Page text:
How to brew tea properly?

Updated: Nov 2, 2021

Four easy steps and tips for brewing a perfect cup of tea.

This is one of the most important questions when you are into tea drinking and brewing. There is nothing worse than over-brewed green tea or under-brewed black tea. Steeping your tea the right way is a true secret to an amazing cuppa.

A woman sitting on a couch holding a glass teapot pouring tea in a teacup.
There is nothing better than a perfectly brewed cup of tea.

This is why we have put together some general guidelines and watch-outs when it comes to tea making, however, for best results we suggest you read the brewing instructions on your tea packaging and follow these carefully. There are a lot of different varieties and depending on provenance, type, and processing method it may all impact the brewing instructions.

Brewing really depends on the type of tea you have. The rule of thumb is that you use either hot or cold water and let it steep for the right amount of time at the right water temperature. The keywords here are time and temperature to create a perfect cuppa.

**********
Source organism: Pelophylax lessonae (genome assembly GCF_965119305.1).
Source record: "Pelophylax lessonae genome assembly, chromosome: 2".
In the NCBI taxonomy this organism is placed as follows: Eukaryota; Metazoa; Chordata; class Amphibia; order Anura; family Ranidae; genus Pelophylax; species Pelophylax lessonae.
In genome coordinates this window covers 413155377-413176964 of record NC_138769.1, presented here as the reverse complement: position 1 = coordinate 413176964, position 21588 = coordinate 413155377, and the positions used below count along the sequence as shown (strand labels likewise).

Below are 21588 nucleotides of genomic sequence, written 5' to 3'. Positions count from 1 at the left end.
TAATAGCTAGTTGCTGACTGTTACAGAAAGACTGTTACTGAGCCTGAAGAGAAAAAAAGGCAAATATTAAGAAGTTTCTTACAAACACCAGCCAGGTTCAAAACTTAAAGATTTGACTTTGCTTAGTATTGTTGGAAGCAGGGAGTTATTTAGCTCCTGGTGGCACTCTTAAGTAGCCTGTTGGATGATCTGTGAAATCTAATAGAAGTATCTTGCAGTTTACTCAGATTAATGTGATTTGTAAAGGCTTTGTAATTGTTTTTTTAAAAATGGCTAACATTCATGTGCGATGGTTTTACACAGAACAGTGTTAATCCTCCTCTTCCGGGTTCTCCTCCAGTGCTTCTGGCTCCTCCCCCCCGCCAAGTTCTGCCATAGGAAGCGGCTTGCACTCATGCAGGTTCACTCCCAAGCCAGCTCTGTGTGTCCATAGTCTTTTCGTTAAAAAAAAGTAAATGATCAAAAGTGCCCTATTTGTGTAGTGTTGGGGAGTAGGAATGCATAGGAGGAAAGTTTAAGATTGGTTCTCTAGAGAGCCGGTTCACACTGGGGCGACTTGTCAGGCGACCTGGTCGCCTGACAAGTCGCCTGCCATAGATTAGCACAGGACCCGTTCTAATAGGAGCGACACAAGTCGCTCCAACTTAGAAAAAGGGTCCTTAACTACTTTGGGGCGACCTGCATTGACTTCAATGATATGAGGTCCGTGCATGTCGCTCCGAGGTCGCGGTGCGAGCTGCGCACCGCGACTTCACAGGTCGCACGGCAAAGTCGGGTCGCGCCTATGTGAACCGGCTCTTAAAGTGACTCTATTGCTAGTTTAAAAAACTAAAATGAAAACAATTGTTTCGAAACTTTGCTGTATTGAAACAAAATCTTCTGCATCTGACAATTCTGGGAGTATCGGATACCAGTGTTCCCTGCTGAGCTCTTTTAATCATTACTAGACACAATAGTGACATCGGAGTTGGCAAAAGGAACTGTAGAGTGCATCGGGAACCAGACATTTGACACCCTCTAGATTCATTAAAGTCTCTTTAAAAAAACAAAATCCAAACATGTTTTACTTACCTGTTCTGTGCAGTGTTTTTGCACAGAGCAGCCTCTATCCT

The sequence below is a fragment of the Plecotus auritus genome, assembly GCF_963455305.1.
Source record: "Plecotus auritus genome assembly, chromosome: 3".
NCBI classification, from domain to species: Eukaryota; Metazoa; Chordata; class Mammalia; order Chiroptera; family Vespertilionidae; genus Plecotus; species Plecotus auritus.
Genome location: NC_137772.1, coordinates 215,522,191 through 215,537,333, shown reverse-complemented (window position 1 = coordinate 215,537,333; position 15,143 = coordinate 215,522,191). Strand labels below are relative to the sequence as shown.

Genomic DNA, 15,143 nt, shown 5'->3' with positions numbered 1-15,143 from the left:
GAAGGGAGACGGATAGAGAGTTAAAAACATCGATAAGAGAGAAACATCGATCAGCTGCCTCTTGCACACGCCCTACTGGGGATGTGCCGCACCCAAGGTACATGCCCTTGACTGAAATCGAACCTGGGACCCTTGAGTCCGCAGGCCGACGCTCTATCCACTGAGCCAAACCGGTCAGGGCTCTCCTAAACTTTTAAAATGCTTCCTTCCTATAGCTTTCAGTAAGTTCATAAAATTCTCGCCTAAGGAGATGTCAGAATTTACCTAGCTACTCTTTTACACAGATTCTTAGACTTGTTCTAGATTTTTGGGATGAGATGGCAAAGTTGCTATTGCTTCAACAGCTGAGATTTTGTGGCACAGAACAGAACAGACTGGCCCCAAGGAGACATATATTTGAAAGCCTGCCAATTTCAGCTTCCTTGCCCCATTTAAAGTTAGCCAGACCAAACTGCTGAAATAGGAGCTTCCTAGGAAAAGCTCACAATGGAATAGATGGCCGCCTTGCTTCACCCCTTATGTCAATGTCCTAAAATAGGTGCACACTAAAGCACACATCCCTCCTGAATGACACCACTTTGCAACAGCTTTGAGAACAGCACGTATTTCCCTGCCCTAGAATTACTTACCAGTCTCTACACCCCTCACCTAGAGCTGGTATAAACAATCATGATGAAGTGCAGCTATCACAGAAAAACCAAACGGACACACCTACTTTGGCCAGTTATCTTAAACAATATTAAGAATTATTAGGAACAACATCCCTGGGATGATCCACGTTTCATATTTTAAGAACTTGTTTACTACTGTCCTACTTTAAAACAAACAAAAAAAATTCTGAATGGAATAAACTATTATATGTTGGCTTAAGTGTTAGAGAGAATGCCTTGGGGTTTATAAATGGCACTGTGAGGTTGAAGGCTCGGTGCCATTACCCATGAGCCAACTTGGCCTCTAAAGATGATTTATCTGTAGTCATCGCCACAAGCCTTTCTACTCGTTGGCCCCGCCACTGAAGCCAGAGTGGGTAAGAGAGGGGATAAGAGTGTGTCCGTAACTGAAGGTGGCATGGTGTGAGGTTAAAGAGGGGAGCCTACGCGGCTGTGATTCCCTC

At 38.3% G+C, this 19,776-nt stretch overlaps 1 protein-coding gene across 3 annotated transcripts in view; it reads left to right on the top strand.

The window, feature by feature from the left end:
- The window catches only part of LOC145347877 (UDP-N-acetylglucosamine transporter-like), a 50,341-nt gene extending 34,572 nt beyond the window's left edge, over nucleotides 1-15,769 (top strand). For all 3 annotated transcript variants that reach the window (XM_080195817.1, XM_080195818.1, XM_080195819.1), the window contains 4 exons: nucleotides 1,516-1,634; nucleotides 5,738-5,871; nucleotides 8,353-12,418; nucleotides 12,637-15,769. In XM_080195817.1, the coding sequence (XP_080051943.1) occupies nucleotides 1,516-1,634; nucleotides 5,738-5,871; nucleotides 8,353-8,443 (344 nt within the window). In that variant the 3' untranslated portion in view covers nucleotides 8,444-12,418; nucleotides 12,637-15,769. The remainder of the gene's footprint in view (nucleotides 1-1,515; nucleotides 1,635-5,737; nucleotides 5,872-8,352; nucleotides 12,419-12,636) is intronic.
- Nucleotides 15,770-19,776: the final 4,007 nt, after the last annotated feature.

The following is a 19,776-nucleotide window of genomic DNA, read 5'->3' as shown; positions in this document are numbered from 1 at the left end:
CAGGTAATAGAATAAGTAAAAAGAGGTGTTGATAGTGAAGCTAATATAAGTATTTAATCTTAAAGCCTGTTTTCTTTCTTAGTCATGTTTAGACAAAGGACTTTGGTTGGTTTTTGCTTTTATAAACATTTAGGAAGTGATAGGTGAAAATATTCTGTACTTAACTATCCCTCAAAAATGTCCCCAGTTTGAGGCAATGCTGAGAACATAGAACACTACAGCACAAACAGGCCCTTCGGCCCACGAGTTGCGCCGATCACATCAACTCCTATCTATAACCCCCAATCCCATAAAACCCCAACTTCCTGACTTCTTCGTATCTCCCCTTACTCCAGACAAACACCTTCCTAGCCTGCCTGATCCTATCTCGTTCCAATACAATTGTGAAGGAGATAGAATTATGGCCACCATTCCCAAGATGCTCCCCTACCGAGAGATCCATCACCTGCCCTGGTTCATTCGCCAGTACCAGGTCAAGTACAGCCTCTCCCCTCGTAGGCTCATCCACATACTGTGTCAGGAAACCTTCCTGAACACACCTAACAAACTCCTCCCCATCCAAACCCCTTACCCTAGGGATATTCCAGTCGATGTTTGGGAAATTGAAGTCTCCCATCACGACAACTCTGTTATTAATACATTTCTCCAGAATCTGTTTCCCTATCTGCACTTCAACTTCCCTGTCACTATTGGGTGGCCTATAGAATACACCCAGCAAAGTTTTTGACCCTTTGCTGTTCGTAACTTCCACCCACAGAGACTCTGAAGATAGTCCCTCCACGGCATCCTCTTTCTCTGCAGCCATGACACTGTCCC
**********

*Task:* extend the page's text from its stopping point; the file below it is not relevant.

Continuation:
General dos and don’ts for tea brewing

Before we jump into the nitty gritty of tea making, let’s begin with some high-level guidelines.


  • Pick loose leaf tea for real authentic flavour

  • Follow brewing instructions on the packaging

  • Store your tea properly so it’s always fresh when you want a cuppa

  • Know what tea you are brewing - is it herbal? Is it black, or maybe green?

  • Ensure you have the right temperature to brew your tea

  • Ideally, warm up your drinking vessel (when making a hot drink) so it’s ready for your tea


  • Don’t microwave your water for a brew / or brew tea in a microwave

  • Avoid tea bags - it’s just tea dust and there is very minimal flavour (unless you get really good quality ones which can be great!)

  • Don’t use boiling hot water for all different tea types

  • Don’t boil the same water in a kettle over and over again (twice is fine, but if you have brewed it 6 times already it’s going to affect your tea flavour as the water has lost most of its oxygen and the tea will turn out flat)

Step 1: Get the tea basics right

Ensure you know what tea you are brewing - sometimes it can be confusing if you get flavoured ones and are unsure what the base tea is, e.g. tropical paradise tea - is it black? Is it green? This will inform your brewing temperature.